Just because you have a steak doesn’t mean you have to have it straight-up! I love turning my steaks into fajitas…a little goes a long way. Skirt steaks and hanger steaks are traditionally used because they are thin and need a marinade to tenderize them, but I will also happily use a sirloin. This particular marinade comes from Good Eats, and if you want to follow the full recipe using a grill, you can find it here: http://www.seriouseats.com/recipes/2013/06/grilled-skirt-steak-fajitas-food-lab-recipe.html . I will often make fajitas on the stovetop when I’m looking to make something quick and easy. If you don’t have enough limes for this recipe, don’t despair, there are lots of recipes on the internet that use less lime juice, and if you’re using a smallish steak, you can easily halve this recipe.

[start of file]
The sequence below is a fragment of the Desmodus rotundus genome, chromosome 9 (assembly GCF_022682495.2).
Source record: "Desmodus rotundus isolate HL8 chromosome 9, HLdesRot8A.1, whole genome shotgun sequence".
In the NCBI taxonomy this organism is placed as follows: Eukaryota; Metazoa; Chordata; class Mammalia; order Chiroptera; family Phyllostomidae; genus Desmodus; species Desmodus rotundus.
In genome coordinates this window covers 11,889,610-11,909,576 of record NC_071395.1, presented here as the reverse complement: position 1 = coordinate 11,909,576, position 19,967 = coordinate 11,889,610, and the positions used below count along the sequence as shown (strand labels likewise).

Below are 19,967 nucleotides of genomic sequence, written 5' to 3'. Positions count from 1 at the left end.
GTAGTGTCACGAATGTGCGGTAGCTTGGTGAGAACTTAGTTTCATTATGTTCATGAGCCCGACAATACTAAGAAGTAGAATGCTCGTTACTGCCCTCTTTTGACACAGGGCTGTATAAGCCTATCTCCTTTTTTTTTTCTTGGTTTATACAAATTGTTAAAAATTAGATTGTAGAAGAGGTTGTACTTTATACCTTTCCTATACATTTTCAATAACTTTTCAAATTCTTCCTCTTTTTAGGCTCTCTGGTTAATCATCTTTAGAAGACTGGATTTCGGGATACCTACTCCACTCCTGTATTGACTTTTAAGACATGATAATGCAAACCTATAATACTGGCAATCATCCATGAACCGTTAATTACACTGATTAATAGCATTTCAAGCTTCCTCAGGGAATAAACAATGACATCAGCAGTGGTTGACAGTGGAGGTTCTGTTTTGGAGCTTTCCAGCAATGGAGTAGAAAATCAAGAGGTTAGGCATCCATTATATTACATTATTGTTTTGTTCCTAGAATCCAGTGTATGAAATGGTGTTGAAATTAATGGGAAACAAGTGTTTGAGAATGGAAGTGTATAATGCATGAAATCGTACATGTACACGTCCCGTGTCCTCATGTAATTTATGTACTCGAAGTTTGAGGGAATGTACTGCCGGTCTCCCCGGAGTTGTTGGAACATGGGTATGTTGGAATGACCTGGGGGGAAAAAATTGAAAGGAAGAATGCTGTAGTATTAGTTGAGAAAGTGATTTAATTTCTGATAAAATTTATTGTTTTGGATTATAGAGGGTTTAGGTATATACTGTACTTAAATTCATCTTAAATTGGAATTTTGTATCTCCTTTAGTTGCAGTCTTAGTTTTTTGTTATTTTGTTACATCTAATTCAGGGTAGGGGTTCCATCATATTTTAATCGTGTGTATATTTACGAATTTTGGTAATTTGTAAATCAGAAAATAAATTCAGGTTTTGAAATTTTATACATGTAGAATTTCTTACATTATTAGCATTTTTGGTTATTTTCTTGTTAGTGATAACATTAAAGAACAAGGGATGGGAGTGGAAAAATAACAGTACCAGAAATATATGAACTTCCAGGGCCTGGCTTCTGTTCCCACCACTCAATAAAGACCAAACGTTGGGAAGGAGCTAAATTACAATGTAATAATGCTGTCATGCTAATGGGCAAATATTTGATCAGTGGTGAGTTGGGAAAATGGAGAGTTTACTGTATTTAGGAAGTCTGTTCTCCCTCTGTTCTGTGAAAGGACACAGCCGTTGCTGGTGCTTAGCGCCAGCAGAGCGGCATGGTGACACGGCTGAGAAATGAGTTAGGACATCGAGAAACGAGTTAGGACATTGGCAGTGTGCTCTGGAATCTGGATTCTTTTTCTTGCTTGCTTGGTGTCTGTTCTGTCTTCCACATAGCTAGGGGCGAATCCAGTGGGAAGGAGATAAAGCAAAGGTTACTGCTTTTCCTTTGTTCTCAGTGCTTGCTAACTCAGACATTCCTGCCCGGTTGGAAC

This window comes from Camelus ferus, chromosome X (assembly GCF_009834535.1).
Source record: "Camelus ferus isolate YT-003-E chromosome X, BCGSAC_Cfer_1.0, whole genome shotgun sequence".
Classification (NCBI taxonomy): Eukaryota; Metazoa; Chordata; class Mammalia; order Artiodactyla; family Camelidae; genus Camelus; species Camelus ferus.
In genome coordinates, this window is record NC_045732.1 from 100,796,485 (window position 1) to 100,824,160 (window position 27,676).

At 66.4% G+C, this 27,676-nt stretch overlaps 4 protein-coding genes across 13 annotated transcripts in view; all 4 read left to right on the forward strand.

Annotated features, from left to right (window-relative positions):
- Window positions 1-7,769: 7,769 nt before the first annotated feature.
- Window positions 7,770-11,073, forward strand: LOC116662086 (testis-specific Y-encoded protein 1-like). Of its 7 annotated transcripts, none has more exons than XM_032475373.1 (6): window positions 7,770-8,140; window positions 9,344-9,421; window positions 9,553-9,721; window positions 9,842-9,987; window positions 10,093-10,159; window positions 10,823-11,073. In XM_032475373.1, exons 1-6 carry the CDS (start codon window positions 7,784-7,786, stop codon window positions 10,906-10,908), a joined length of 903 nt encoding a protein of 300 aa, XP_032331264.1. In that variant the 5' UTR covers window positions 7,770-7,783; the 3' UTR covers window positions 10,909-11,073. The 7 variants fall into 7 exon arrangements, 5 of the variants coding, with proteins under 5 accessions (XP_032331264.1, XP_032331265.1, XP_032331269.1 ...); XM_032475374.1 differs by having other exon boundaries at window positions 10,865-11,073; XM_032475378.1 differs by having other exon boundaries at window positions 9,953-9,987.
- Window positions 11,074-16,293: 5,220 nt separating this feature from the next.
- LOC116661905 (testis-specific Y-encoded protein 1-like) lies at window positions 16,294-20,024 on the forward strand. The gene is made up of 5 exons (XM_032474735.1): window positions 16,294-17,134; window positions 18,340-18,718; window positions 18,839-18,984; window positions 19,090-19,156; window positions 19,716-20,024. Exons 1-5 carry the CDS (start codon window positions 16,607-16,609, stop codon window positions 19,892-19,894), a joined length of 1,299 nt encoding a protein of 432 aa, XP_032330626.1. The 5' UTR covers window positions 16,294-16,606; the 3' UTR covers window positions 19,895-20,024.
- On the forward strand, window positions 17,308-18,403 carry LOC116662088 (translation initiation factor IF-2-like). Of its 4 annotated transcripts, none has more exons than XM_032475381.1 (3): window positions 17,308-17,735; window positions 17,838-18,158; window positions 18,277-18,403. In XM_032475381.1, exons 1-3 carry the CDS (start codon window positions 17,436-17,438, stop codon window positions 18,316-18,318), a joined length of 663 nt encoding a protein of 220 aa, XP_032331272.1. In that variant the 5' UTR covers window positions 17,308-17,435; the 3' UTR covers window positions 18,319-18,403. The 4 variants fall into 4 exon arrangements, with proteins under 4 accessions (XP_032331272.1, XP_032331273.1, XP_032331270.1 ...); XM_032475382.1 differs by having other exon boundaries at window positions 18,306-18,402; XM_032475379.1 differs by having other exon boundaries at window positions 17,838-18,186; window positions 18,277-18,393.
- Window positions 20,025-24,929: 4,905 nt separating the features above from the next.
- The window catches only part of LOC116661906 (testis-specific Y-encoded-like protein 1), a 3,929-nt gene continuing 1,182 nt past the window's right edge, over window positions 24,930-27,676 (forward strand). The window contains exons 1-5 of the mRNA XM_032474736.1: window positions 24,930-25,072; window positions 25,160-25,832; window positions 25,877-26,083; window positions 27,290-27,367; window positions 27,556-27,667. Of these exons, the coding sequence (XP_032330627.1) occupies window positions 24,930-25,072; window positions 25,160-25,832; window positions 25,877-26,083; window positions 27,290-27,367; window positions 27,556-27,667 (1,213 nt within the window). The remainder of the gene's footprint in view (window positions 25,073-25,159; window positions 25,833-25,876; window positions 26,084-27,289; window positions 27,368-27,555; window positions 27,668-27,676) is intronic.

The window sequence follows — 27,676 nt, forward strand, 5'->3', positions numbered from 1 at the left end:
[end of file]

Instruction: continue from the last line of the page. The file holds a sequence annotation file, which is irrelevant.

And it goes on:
This marinade comes from Bonnie Stern’s “Friday Night Dinners” where she uses it on Hanger steaks, which benefit from the tenderizing action of a marinade. I find that this marinade is excellent for any steak at all, whether they need it or not! It just complements the flavour of the beef so perfectly. I have included directions on grilling and cooking steaks indoors.
This is a great recipe to use on your Steak Roast. Steak Roasts have a misleading title, as if you can expect them to be a huge hunk of sirloin steak or something. It’s actually cut from the “round,” which is a rather tough and quite lean part of the animal’s hind end. You can use these roasts in braising recipes but I think they make great roast beef for sandwiches, when cooked “low and slow.” This recipe comes from The Grassfed Gourmet by Shannon Hayes and is an excellent book full of great recipes that will make the most of your grass-fed beef, as well as other pasture-raised meats.
This beef stew is my absolute favourite. It’s adapted from The Complete Meat Cookbook by Bruce Aidells and Denis Kelly and is amazing over roasted winter vegetables or mashed potatoes.